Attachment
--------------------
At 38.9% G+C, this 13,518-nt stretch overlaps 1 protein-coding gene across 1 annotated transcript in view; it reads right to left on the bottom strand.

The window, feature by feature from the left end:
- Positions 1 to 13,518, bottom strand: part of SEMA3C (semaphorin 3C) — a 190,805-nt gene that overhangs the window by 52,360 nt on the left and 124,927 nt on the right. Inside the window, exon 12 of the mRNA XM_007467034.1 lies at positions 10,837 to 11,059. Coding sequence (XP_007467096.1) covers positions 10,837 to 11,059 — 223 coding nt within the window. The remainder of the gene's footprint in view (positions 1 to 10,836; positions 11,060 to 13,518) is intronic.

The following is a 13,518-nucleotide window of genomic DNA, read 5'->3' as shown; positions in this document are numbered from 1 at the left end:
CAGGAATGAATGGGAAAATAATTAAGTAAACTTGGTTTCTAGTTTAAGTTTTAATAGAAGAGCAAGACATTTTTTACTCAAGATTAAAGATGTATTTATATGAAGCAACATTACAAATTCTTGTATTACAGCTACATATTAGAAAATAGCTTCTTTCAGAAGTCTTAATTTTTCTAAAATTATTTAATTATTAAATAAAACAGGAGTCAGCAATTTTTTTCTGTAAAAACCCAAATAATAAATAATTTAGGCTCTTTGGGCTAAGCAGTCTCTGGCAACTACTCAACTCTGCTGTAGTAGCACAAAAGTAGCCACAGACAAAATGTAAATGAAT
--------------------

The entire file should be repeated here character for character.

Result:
At 38.9% G+C, this 13,518-nt stretch overlaps 1 protein-coding gene across 1 annotated transcript in view; it reads right to left on the bottom strand.

The window, feature by feature from the left end:
- Positions 1 to 13,518, bottom strand: part of SEMA3C (semaphorin 3C) — a 190,805-nt gene that overhangs the window by 52,360 nt on the left and 124,927 nt on the right. Inside the window, exon 12 of the mRNA XM_007467034.1 lies at positions 10,837 to 11,059. Coding sequence (XP_007467096.1) covers positions 10,837 to 11,059 — 223 coding nt within the window. The remainder of the gene's footprint in view (positions 1 to 10,836; positions 11,060 to 13,518) is intronic.

The following is a 13,518-nucleotide window of genomic DNA, read 5'->3' as shown; positions in this document are numbered from 1 at the left end:
CAGGAATGAATGGGAAAATAATTAAGTAAACTTGGTTTCTAGTTTAAGTTTTAATAGAAGAGCAAGACATTTTTTACTCAAGATTAAAGATGTATTTATATGAAGCAACATTACAAATTCTTGTATTACAGCTACATATTAGAAAATAGCTTCTTTCAGAAGTCTTAATTTTTCTAAAATTATTTAATTATTAAATAAAACAGGAGTCAGCAATTTTTTTCTGTAAAAACCCAAATAATAAATAATTTAGGCTCTTTGGGCTAAGCAGTCTCTGGCAACTACTCAACTCTGCTGTAGTAGCACAAAAGTAGCCACAGACAAAATGTAAATGAAT